skip navigation

Five mistakes that drive coaches crazy

02/09/2018, 9:45am CST
By Kim McCullough, M.Sc, YCS

Being coachable and consistent are two critical qualities for all players.


Always keep things simple within five feet of each blue line.

Now that we are entering into the playoff run, I have to admit that I’m finding myself getting frustrated by the fact that some of my players consistently make the same mistakes over and over again.  

I’m sure there are more than a few coaches out there who are feeling the same frustrations. Players: We don’t mind if you make mistakes every once in awhile, but when you continue to repeat those same mistakes over time, we start to question your coachability and consistency.

Being coachable and consistent are two critical qualities for all players, especially when you are looking to play at the elite levels of girls’ hockey. 

So, to help you avoid getting on your coach’s bad side at the end of the season, here are the top five mistakes that drive me crazy as a coach:

 

1. Making mistakes at half-speed
I don’t mind if players make mistakes – in fact, I expect them to. Hockey is a game of mistakes after all. Plays rarely work out perfectly, and more often than not, scoring chances and goals result from a bad bounce or a miscue by a player.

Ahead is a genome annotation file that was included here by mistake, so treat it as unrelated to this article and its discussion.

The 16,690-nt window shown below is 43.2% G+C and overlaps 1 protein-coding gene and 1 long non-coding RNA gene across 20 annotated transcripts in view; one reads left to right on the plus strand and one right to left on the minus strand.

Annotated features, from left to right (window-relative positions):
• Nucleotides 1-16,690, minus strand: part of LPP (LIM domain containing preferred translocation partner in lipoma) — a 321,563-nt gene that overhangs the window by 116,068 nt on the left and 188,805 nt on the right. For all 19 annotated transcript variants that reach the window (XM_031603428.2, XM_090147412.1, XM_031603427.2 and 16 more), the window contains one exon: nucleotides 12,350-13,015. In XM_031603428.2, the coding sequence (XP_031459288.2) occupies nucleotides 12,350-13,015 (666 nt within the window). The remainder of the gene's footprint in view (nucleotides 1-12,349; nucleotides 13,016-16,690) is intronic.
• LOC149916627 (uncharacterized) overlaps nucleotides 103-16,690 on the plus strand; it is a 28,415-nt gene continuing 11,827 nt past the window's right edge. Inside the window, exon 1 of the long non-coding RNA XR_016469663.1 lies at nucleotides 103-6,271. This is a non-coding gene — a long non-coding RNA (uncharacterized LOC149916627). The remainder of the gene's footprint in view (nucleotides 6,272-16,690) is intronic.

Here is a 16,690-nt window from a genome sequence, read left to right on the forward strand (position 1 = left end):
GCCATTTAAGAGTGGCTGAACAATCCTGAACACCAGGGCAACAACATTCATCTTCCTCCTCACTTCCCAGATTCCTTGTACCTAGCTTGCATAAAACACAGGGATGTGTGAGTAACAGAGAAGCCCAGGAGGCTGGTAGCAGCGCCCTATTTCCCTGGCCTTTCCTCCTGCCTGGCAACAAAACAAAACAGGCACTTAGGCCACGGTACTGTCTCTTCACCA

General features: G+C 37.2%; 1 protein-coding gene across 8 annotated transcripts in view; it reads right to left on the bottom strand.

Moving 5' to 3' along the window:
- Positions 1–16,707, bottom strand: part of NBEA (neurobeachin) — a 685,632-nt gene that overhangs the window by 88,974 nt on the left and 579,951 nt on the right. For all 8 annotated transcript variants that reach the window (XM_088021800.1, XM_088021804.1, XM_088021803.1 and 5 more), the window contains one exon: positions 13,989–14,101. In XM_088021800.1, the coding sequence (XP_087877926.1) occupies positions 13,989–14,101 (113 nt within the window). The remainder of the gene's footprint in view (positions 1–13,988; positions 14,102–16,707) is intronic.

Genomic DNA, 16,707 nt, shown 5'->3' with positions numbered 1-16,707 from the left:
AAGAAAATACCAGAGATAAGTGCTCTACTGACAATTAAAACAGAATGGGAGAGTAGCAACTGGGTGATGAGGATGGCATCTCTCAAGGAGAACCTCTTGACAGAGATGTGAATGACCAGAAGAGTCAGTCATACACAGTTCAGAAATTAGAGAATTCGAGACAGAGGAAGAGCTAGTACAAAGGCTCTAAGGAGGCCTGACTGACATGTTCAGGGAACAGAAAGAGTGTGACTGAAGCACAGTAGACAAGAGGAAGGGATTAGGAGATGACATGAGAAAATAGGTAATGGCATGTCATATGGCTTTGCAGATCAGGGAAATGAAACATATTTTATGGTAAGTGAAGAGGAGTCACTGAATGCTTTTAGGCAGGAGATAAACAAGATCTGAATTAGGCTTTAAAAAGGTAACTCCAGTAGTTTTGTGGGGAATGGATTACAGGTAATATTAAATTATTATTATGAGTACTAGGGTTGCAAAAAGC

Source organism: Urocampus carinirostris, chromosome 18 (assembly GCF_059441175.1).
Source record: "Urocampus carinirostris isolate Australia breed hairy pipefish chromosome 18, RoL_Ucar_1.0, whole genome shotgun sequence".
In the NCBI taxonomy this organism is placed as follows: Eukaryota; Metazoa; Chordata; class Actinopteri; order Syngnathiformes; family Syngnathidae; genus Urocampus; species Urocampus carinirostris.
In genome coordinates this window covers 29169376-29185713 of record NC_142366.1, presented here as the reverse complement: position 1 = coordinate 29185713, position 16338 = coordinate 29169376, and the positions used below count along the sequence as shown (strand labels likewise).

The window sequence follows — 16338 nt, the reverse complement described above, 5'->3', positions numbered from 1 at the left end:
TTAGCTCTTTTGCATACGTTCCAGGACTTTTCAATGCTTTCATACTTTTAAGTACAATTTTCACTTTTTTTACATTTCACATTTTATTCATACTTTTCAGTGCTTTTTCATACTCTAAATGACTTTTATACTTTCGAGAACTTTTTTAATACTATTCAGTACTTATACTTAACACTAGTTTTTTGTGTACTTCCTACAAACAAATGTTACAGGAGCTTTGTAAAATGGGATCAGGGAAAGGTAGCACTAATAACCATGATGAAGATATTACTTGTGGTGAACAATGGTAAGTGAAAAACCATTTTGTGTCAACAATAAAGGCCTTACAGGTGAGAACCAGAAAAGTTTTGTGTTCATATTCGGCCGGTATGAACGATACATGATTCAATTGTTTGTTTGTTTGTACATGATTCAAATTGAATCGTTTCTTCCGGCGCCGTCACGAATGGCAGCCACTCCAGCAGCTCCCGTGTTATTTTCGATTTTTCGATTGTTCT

I tell all my players at the start of the season that I expect they will make mistakes, but I will not tolerate them making mistakes at half-speed. When you make a play at half-speed (or even worse, without your feet moving), you take away your ability to recover if you make a mistake. Aggressiveness and confidence are extremely valuable qualities for girls’ hockey players to have, so go full-out all the time and use your speed and determination to recover if you do make a mistake. 

Also, when you do make a mistake, play it off as if nothing happened. Instead of banging your stick, rolling your eyes or yelling, just keep going. Pretend as if nothing happened. This is a huge thing for scouts from the college and university level. They don’t want you wasting your time or energy dwelling on mistakes. They need you to get right back in the play immediately. 

 

2. Turnovers within five feet of the blue lines
This is the biggest one for me. It drives me crazy when a forward makes a move right outside the blue line that throws their teammates offside. Similarly, turning the puck over on the breakout just five feet inside the blue line is infuriating. Defensemen are equally as guilty here, too. They back off the blue line in the offensive zone and keep their team from maintaining puck possession on the attack. The rule of thumb is to keep things simple within five feet of the blue line. No cute drop passes and no trying to make a fancy move. Carry the puck in deep or chip it off the wall to get it out of the zone. Simple. 

 

3. Throwing the puck back into traffic
Puck possession is a very hard thing to maintain in boys’ hockey because of body checking, but it is much easier to maintain in girls’ hockey and is absolutely critical to a team’s success. Finding open space when you don’t have the puck and moving the puck to an open player when you do have the puck are two very important skills for players to master – and they are also quite hard to teach.